Wildlife on Marsden Moor
Discover the many plants and animals that call this landscape home. From birds such as golden plovers and curlews to mammals including the mountain hare, there’s an abundance of wildlife on Marsden Moor. It’s also been named as a Site of Special Scientific Interest (SSSI) for its ground-nesting birds. Bring binoculars for birdwatching or simply keep your eyes peeled to see which of the moor’s inhabitants you can spot.
The deep peat covering most of the moor is the ideal habitat for species that can cope with heavy rainfall, little shelter and acidic soil.
Marsden Moor is a Site of Special Scientific Interest (SSSI) on account of the breeding bird population. It’s particularly important due to the decline of some upland bird species in Europe. Several birds arrive on Marsden Moor in late February to breed and raise their young.
In this treeless landscape, the birds nest on the ground, leaving them vulnerable to predators and disturbance from people and dogs. For this reason, you must stay on the footpaths and keep dogs on a short lead during nesting season (1 March to 31 July).
Also known as the Pennine finch, the Twite is one of the UK’s most threatened birds. It feeds entirely on seeds, but seed-rich grassland habitats have been in decline. The Peak District and South Pennines area is one of the strongholds of this little brown bird.
The golden plover is an impressive wading bird with a gold speckled back. It breeds on upland heathland and blanket bog. A major food source is the cranefly, which favours the wetter areas of the moorlands.
The merlin is Britain’s smallest bird of prey. It's a compact falcon that spends the summer in the uplands nesting in patches of long heather. Their main prey is the meadow pipit.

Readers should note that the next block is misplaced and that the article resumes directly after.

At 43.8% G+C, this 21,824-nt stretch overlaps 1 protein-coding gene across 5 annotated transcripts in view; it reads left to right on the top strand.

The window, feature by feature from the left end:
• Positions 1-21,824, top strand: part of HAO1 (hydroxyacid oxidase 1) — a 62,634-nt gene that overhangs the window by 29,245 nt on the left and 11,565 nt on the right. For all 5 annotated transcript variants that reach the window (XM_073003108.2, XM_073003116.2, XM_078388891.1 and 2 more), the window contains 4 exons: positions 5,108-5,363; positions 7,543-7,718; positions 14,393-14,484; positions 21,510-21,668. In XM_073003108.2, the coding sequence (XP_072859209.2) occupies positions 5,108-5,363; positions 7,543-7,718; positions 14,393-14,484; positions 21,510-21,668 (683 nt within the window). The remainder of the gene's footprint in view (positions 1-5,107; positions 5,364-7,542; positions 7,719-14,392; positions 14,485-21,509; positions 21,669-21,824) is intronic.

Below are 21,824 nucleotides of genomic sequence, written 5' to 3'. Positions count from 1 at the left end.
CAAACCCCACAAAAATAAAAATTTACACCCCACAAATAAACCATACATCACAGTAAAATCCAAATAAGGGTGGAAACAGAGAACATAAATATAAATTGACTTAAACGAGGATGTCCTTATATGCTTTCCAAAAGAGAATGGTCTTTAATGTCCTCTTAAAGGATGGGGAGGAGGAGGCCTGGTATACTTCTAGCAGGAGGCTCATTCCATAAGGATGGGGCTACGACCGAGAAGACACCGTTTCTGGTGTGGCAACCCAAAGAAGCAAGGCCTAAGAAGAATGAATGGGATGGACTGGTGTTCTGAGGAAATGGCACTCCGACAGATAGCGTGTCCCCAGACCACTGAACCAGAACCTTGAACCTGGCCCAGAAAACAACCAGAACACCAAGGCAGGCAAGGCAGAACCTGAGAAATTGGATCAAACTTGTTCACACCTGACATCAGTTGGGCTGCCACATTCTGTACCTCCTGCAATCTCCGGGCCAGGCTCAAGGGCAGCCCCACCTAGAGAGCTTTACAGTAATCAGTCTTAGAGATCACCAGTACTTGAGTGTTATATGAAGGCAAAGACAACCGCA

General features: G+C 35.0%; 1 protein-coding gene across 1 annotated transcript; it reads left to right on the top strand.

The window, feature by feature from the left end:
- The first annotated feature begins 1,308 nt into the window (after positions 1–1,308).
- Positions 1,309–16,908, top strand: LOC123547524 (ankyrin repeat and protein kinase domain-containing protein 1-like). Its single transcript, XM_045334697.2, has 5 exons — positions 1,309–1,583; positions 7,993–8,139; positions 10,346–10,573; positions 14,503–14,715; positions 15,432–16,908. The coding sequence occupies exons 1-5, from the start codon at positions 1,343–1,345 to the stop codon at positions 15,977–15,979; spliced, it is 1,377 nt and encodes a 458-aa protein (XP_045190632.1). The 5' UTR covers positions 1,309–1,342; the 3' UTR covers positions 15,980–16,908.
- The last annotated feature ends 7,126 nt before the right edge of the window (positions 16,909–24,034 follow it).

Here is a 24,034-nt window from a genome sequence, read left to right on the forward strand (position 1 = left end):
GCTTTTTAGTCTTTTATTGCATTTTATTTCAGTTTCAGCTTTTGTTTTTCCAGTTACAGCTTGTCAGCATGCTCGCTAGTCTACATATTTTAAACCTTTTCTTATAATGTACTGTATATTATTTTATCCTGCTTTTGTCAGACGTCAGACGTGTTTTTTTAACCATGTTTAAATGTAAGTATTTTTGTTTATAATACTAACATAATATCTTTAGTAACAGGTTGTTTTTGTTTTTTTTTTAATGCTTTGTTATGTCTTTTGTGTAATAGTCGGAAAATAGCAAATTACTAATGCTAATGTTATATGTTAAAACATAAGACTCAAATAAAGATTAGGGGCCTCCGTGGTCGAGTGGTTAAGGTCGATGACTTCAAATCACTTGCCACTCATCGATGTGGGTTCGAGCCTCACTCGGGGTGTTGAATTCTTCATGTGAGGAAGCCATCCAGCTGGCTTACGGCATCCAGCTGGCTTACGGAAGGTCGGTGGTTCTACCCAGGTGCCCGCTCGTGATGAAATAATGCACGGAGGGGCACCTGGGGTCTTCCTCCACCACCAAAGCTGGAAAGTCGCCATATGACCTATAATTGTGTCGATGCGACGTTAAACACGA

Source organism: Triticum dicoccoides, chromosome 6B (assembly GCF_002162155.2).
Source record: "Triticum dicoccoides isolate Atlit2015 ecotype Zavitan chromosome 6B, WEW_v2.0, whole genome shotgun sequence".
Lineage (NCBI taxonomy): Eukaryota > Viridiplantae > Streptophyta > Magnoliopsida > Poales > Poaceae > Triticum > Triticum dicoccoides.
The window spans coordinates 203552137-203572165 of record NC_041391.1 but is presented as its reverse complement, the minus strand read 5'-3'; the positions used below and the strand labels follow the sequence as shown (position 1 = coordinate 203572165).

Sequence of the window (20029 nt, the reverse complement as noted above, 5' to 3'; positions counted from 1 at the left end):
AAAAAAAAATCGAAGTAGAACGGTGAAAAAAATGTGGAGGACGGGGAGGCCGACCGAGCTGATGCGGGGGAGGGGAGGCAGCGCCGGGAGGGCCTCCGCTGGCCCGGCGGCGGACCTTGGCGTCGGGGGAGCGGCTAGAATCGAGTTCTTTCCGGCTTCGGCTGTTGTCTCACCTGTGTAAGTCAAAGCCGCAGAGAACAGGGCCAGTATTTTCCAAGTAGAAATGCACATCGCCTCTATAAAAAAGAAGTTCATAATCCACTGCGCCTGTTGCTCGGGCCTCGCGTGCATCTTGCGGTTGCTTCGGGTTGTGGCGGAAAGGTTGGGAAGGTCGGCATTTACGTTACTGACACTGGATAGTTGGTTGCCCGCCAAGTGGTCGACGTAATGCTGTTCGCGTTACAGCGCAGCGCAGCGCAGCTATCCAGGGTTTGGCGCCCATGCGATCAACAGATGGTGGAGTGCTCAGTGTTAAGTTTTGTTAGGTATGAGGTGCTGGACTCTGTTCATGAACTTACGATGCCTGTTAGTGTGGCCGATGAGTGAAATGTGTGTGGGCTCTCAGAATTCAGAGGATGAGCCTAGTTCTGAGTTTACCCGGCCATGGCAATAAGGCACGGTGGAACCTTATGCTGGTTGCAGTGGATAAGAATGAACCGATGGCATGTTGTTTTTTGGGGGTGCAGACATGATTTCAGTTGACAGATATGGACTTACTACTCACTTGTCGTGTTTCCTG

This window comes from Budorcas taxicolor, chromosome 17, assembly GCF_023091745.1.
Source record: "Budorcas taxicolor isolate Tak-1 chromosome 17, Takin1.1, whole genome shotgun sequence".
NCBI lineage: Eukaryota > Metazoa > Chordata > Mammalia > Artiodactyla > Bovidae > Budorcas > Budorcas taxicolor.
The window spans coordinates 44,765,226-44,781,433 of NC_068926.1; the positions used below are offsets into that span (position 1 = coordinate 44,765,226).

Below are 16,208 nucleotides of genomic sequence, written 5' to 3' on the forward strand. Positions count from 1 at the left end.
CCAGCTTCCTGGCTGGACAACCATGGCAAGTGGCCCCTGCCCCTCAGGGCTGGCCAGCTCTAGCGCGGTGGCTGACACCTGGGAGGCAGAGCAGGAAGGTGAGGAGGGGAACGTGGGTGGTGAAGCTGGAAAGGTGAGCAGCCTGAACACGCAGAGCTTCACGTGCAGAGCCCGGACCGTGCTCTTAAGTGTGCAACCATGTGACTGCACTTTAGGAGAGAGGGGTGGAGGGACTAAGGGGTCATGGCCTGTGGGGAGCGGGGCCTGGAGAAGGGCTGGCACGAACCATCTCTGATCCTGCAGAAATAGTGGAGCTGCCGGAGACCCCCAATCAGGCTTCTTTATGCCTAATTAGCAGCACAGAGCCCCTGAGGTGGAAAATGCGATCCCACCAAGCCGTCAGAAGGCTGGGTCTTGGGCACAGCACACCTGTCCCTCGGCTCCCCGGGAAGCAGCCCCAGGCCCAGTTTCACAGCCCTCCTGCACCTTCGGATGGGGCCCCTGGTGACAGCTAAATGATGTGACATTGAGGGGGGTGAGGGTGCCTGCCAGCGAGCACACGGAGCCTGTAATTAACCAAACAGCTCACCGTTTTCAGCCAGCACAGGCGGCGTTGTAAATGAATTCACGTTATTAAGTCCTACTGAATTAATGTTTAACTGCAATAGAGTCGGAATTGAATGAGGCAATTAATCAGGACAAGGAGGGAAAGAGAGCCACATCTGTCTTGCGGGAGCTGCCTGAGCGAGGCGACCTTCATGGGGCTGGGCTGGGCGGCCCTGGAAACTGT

Short-eared owls are largely nocturnal but they also hunt for voles during daylight. This is why they’re one of the more commonly seen owls in Britain.
Curlews are large waders with a distinctive call and long, down-curved bill. They spend winter in coastal areas and arrive on the moorland in spring to breed.
The snipe is a medium-sized wader with a long straight bill. Listen for the males making a ‘drumming’ sound during the mating season. Their tail feathers vibrate in the wind during rapid descents in flight displays.
A small, elusive wader, the dunlin nests on blanket bog. The pools provide an abundance of tiny insects and invertebrates for dunlin chicks.
Though they’re not always easy to see, there are mammals on Marsden Moor too. Scan the landscape for mountain hares, shrews, foxes, voles, weasels and stoats.
Mountain hares are larger than rabbits but smaller than brown hares. They prefer areas of mixed heather and cotton-grass moorland. Their coat changes colour from brown to white in the winter months. This makes them easier to spot in milder winters, or after the snow has melted, when you may see them zigzagging across the moors.
Insects and lizards
Many species of reptiles and invertebrates live on the moor. They’re an essential part of the upland birds’ diet.
Keep your eyes peeled for the emperor moth in April and May. It's large and has eye spots on all four wings, which look like a cat’s face from a distance.
Green hairstreak butterfly
This small, metallic-green butterfly emerges in late April and stays on the wing until early July. As larvae, they eat a variety of foods including bilberry and cross-leaved heath.
Look out for the UK's most widespread reptile in spring and summer, when they bask in the open to absorb heat from the sun. The common lizard lays eggs in warm climates but bears live young in cold ones.
Marsden Moor is a one pawprint rated place. Find out where you can walk your dog and the guidance to follow at different times of the year when walking near livestock and nesting birds.
Explore the many walking trails on Marsden Moor, try Nordic walking for fitness, or join a guided walk to learn about the landscape with a National Trust volunteer.
Learn how National Trust rangers and volunteers are working to care for Marsden Moor by restoring peat, removing invasive species and minimising the risk of floods and fires.